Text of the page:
Brazilian Military Revolt 1964

[ 1964 ]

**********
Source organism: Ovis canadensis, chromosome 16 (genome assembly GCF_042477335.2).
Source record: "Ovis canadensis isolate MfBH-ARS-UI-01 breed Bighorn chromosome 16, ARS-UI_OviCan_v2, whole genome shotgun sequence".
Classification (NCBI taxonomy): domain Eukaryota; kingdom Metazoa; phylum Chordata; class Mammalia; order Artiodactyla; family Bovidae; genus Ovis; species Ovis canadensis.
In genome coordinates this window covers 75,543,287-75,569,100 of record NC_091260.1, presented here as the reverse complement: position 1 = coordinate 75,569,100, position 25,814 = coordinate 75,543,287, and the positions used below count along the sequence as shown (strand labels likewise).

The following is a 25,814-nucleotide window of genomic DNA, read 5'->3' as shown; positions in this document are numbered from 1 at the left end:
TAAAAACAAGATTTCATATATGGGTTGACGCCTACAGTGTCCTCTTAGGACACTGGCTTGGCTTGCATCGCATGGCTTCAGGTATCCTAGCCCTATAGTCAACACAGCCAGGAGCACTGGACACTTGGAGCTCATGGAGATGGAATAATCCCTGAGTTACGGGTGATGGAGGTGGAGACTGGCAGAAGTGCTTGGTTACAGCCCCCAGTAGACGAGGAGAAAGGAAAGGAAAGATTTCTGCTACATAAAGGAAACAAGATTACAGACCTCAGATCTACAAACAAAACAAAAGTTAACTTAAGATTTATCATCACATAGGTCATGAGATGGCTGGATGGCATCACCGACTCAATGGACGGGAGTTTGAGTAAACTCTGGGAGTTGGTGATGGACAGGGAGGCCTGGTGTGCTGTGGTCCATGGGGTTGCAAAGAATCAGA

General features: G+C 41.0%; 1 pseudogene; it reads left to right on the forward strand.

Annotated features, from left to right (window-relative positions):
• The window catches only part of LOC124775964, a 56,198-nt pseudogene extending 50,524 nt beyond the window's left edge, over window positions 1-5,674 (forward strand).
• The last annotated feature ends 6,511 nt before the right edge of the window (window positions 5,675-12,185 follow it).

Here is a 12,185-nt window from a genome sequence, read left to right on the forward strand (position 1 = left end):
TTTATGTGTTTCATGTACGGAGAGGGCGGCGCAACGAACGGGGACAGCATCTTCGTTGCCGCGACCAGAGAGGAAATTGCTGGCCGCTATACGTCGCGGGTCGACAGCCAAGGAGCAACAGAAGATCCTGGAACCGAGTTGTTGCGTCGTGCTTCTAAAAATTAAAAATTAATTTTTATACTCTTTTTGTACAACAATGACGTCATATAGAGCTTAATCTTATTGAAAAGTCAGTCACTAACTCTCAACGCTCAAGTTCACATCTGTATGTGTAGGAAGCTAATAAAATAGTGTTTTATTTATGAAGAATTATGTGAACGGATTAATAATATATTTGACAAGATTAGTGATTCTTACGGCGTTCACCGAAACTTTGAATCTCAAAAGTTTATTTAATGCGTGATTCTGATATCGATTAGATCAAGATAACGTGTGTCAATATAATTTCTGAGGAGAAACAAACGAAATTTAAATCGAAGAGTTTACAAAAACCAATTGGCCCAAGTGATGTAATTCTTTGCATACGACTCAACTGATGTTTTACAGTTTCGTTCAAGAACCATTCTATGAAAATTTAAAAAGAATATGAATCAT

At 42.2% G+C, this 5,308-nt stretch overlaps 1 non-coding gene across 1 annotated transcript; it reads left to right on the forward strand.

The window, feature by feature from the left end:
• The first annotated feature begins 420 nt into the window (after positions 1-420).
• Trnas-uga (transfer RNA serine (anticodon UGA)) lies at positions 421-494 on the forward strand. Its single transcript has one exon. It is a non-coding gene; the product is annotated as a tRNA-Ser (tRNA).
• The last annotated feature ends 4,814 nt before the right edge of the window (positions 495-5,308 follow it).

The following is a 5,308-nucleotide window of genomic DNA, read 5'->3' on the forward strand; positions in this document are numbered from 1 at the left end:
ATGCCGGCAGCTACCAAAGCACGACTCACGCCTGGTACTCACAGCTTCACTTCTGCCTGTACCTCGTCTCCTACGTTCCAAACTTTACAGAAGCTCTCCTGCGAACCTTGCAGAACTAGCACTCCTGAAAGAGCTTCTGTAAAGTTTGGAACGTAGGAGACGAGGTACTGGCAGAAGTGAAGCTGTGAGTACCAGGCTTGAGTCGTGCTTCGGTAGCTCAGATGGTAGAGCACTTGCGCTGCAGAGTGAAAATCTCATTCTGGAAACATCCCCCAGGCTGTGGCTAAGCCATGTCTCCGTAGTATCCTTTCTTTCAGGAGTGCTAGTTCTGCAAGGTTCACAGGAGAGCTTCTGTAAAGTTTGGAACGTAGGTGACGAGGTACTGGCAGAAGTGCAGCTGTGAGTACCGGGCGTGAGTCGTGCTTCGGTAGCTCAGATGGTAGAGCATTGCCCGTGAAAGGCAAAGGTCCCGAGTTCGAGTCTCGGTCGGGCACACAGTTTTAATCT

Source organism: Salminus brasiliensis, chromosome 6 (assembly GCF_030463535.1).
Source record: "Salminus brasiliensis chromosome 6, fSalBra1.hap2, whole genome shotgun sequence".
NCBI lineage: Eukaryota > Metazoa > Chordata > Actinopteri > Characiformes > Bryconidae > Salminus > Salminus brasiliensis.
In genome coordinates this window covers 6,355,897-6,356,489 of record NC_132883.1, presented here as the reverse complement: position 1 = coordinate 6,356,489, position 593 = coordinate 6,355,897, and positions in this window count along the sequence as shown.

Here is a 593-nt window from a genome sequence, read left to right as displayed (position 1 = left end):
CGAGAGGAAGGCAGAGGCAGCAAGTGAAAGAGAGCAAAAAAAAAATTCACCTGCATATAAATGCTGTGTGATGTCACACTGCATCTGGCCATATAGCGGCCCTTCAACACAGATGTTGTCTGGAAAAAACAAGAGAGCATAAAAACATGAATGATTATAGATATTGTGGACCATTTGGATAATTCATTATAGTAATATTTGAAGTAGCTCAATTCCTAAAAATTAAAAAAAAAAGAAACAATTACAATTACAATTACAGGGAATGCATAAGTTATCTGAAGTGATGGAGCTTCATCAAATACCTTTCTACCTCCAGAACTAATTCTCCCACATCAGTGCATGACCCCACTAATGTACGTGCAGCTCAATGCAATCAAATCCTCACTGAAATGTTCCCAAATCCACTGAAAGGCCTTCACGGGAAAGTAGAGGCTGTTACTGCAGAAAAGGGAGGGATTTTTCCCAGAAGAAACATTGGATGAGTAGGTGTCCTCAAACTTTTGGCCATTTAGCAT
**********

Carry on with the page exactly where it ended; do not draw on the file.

President Joao Goulart (1918-76) of Brazil headed a leftist-oriented government that was endorsed by the Sailors and Marines Association and other labor organizations. On March 25, 1964, about 1,400 sailors and marines seized a trades union building to protest the arrest of their associations's president; the protesters refused to surrender to the minister of the navy, but two days later yielded to army troops and were promptly pardoned. Top military leaders were shocked and accused Goulart of not supporting them and of undermining discipline. Although Goulart agreed to investigate the amnesty, the Fourth Military Region staged a revolt against him (March 31, 1964) and was soon joined by other military regions. The army garrison at Rio de Janeiro fought against a few troops loyal to Goulart and soon took control of the city. A general strike called by the General Confederation of Workers completely disrupted daily life but failed to prevent the military takeover of the government. Goulart was forced to flee to Uruguay. The new government immediately began arresting all leftists and suspected communists and later expanded its purge to members of congress and officials who had been in Goulart's Labor Party.

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